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Pity the poor persimmon. Continuously overlooked in the produce aisle, overshadowed by flashier, more familiar, more accessible fruits. Misunderstood, underutilized, and all too often ignored. Persimmons, like Rodney Dangerfield, just can’t get no respect. Isn’t it time to change all that?
I’ll be the first to admit that I haven’t always been on the persimmon love train. My first experience was with Hachiya persimmons, which are a little unusual in that they have to be fully soft and ripe before you eat them. Make the mistake of biting into a Hachiya persimmon when it’s still a bit firm, and you’ll be left with a dry, bitter, astringent taste in your mouth and a bit of a grudge against the entire persimmon family. Not like I’m speaking from experience, or anything…
However, once you get the hang of eating Hachiya persimmons, they’re lovely. And the persimmon fun doesn’t stop there! Other types of persimmons, like the Fuyu variety used in this recipe, aren’t nearly so finicky—they can be enjoyed at varying stages of ripeness, so they’re perfect for slicing and dicing and arranging into a gorgeous rosette tart.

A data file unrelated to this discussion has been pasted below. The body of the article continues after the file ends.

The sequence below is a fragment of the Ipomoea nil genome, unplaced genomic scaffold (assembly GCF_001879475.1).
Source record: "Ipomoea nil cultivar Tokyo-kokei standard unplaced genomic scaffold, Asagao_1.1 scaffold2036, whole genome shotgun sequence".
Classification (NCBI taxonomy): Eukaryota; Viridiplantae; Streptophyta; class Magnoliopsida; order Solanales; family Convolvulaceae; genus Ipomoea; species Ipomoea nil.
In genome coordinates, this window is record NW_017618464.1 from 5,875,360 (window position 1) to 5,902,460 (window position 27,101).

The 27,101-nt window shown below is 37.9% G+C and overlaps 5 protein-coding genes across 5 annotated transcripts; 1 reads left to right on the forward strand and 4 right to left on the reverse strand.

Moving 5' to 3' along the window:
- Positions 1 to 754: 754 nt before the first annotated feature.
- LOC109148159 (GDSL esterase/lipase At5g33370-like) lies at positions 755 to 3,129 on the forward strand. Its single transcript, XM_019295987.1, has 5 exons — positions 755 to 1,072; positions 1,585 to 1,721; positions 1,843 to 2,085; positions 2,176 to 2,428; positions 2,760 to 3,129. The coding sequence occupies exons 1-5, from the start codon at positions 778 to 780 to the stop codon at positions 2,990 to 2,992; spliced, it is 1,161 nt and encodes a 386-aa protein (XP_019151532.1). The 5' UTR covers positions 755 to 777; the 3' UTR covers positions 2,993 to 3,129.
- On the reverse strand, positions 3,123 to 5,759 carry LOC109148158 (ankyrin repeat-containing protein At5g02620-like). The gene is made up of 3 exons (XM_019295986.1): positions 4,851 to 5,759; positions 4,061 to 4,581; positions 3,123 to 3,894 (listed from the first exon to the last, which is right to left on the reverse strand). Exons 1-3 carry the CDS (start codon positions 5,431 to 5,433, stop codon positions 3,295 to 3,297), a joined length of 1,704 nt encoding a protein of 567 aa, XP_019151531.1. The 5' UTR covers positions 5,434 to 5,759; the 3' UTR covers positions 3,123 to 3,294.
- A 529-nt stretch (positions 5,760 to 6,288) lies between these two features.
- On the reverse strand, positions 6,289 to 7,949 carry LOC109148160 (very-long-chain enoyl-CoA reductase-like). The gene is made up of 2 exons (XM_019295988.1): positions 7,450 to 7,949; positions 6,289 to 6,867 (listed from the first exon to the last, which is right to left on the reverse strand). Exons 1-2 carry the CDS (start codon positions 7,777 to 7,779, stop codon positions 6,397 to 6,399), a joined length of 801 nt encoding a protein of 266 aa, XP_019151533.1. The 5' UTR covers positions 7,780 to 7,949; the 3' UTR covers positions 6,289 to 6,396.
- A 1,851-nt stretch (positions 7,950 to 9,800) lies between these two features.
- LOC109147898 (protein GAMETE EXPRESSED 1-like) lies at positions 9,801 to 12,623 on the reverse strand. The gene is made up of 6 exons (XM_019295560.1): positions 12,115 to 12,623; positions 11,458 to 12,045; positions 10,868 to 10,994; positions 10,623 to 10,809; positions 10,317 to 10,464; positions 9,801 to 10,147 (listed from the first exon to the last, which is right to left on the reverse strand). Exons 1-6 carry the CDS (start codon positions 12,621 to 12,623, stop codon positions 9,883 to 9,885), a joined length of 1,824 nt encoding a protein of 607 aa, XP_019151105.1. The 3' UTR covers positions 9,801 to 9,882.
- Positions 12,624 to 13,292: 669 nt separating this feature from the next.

We were recently gifted with a box of persimmons from a friend, and after trying and failing to get my family to eat them raw (boys!), I decided to bake with them instead. I’ve seen persimmon breads and cookies before, but I really wanted something that would show off the gorgeous, burnt-orange color of the persimmons that seems so perfect for this fall season. Thus, these persimmon almond rosette tarts were born!
They start with a crunchy, buttery tart dough made with ground almonds. Then, they’re filled with fragipane, a quick almond cream that bakes up soft and fluffy. The frangipane is partially baked, then the paper-thin persimmon slices are layered on top in concentric circles to form a beautiful blooming rosette. Finally, the tarts are baked once more, just to fully cook the almond layer and to soften the persimmons a bit.